The U.S. FDA has cleared the company to market the Paxman Scalp Cooling System, meaning that US breast cancer patients undergoing chemotherapy will now have access to this potentially hair-loss reducing system.
Covered before on our pages, the Paxman Scalp Cooling System owes its origins to mother of four, Sue Paxman, who experienced first-hand the trauma of chemotherapy-induced hair loss. Sue’s legacy lives on, the company now helping women around the globe minimize chemotherapy-induced hair loss and contribute to their quality of life.
Scalp cooling works by reducing the temperature of the scalp by a few degrees immediately before, during and after the administration of chemotherapy. Vasoconstriction reduces the amount of chemotherapy that reaches the hair follicles, reduced drug diffusion through the cell membrane, decreased cell division, reduced active transport mechanisms, and a general reduction in metabolic activity.
With over 2500 systems in hospitals, clinics, and treatment centers around the world, Paxman plans to start its U.S. venture by installing 250 systems across the country, and will be working with a large number of cancer centers and large community oncology groups.
The company’s stated aim is to revolutionize the scalp cooling landscape by ensuring that affordability is at the center of the treatment giving more patient choice. This involves launching a single patient use personal cap model, which will be loaded with scalp cooling “credits,” depending on the number of chemotherapy infusions to be administered. Patients will only pay for their own cap and the treatment they use.
As part of the FDA clearance process, the Paxman scalp cooler was used in the first-ever randomized clinical trial to evaluate modern scalp cooling, which took place at a number of sites including Baylor College of Medicine, Memorial Sloane Kettering, the U.S. Oncology Network, Cleveland Clinic & Summit Medical Group – MD Anderson Cancer Center.
The multi-center prospective study, which involved 186 women across New Jersey, New York, Texas, and Ohio, revealed that the cold cap preserved hair in more than 50% of the women who used it.
Speaking about results lead researcher Dr. Julie Nangia, MD, Assistant Professor of Medicine at Baylor College of Medicine, Houston, Texas, USA added: “The Paxman Hair Loss Prevention System is a safe and effective method for reducing hair loss in women being treated with chemotherapy for breast cancer, especially for those on taxane-based regimens.”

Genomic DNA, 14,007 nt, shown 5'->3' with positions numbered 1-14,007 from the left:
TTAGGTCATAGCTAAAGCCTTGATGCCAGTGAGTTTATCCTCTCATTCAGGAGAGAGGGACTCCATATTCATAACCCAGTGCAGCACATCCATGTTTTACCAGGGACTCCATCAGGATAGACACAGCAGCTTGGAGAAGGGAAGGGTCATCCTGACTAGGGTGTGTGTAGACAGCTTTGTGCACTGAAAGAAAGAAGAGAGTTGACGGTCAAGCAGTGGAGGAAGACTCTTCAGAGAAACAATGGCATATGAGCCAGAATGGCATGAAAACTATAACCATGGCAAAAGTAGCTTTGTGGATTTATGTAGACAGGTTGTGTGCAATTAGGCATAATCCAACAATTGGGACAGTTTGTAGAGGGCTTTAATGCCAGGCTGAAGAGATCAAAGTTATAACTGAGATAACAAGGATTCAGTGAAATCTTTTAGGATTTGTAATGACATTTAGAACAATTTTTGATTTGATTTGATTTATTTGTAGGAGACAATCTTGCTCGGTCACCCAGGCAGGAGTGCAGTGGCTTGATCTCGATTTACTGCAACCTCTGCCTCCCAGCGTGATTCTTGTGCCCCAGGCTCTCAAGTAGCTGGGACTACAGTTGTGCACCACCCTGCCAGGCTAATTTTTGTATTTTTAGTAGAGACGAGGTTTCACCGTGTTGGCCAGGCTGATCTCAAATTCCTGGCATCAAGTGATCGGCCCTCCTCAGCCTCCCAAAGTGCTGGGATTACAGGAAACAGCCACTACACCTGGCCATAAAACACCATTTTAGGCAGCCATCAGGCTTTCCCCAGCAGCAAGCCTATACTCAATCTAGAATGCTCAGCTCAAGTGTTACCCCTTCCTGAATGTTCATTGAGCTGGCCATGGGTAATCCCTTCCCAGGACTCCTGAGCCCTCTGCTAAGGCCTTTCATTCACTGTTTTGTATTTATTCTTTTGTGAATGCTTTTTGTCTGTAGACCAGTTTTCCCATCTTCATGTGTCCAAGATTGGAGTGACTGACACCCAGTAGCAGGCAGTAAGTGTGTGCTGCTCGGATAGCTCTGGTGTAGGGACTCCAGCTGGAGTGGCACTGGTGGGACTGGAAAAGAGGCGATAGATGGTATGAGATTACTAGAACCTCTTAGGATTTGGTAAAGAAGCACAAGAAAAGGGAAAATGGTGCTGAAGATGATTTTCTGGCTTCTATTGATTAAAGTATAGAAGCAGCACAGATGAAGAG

“Hopefully in five years from now, we will consider scalp cooling part of routine practice, the same way that we can see an IV-pump with an IV-pole as part of the regular equipment you would expect in an infusion suite. It’s important that people undergoing chemotherapy understand what scalp cooling is and that it is an option available to them if they want to prevent hair loss.”
CEO Richard Paxman said: “The USA is the largest healthcare market in the world with over 1.6 million diagnoses of cancer each year. We have spent six years conducting a comprehensive multi-center randomized clinical trial to ensure our data is as robust as possible. This has been a significant investment for us, but we are incredibly excited to be able to offer scalp cooling to US patients giving them a choice to maintain some control during treatment as we see in the UK and other parts of the world.”
Ref:  Nangia J, Wang T, Osborne C, Niravath P, Otte K, Papish S, Holmes F, Abraham J, Lacouture M, Courtright J, Paxman R, Rude M, Hilsenbeck S, Osborne CK1, Rimawi M. Effect of a Scalp Cooling Device on Alopecia in Women Undergoing Chemotherapy for Breast Cancer: The SCALP Randomized Clinical Trial. JAMA. 2017 Feb 14;317(6):596-605. doi: 10.1001/jama.2016.20939.
Source: Paxman Coolers Ltd.